Homeless women, Cape Town
1976 © Steve Bloom

One in particular in the leftmost corner of the room caught my eye. It is an image of two women, titled Homeless women, Cape Town. The focus is on the woman in the front, she happily sticks her tongue out, almost mocking the photographer, but not quite so malicious. Her smiling eyes are exuberant, every wrinkle and mole on display create an external masterpiece of inner strength. These women have been punished for being nonwhite – they have literally been cast into the streets, forced to live without homes and stripped of their human rights which should, as defined by the United Nations, be granted regardless of race, sex, nationality, ethnicity, language, religion. The tongue is an act of defiance, her happiness a subversion of what apartheid was invented to do – oppress and render inferior all nonwhite people. The woman behind has her eyes trained on her friend with a questioning look on her face. She questions her friend’s ability to effortfully maneuver her facial features into an expression of joy, when there is so little joy to be had. However, they sit together still, close enough to present to viewers their solidarity. Their solidarity, their small rebellion, is captured permanently here, memorialized, and blown up into prints where their faces are larger than life. Their being shown 25 years later gives life to these women’s pride and resilience.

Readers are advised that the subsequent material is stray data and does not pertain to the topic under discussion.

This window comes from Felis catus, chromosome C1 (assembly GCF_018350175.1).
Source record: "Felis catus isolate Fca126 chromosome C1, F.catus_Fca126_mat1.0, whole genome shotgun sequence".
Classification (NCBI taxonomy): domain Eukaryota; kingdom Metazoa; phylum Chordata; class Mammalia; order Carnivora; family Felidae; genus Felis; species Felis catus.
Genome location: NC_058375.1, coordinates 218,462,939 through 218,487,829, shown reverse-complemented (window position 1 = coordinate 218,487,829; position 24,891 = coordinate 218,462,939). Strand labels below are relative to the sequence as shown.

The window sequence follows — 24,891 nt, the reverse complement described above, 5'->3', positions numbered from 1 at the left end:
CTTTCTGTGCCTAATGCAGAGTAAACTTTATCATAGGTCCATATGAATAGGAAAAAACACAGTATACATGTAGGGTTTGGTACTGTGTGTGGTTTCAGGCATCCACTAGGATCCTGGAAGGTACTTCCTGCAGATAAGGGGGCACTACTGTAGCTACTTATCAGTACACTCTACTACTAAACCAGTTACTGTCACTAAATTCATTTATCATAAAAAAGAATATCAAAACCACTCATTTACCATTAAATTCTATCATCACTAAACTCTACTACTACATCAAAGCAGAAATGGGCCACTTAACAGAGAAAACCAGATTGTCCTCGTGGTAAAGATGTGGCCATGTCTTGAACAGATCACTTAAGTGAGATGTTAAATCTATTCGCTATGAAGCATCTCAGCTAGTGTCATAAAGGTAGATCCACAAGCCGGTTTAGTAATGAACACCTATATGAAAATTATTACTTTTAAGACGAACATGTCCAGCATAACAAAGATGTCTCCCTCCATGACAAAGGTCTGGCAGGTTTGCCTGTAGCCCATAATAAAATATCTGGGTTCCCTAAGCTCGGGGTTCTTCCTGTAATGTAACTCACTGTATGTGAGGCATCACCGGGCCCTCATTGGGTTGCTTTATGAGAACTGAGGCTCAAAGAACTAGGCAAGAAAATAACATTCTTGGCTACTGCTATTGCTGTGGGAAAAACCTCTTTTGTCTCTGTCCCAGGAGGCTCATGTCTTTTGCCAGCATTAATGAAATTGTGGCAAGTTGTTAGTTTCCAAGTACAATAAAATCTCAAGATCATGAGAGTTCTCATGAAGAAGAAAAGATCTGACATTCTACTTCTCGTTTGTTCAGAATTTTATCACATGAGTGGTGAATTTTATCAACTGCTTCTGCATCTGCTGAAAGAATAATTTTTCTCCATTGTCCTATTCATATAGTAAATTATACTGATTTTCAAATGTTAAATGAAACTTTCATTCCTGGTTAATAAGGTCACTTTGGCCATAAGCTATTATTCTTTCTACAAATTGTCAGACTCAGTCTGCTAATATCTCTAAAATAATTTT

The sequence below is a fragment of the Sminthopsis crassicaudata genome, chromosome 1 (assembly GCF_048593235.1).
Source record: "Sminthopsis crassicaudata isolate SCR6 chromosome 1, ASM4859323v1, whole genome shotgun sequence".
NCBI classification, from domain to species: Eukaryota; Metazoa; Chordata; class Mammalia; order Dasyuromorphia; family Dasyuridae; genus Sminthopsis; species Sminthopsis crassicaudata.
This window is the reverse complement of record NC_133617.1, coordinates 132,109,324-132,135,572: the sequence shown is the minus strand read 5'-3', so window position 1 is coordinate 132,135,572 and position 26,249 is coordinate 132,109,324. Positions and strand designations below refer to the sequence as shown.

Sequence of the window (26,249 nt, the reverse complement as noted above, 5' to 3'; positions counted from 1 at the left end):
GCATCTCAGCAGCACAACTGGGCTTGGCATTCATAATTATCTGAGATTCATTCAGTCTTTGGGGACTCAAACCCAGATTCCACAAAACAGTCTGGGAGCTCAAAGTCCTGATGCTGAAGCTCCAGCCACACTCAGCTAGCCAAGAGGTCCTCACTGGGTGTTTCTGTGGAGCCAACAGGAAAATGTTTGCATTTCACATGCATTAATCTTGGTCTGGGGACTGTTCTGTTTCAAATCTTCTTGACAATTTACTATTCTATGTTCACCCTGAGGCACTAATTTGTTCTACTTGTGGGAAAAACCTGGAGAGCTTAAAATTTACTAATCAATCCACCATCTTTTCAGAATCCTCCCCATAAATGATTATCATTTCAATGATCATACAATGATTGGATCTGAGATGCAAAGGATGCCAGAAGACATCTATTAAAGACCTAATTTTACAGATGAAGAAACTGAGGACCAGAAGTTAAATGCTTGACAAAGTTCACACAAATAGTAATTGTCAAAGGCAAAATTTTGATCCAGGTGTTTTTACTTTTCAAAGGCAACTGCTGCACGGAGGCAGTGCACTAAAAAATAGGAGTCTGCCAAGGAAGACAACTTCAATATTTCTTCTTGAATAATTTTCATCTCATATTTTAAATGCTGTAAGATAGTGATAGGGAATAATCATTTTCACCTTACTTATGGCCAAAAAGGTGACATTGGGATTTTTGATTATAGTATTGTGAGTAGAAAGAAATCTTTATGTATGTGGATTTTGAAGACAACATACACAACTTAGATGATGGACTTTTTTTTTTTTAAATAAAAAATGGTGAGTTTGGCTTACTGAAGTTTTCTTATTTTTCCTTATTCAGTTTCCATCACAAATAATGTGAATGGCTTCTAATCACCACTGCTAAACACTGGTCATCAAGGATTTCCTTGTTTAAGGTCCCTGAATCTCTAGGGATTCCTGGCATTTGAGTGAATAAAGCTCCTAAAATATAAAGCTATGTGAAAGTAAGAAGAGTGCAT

Khalifah performance, symbolic of the power of flesh over steel through faith
1976 © Steve Bloom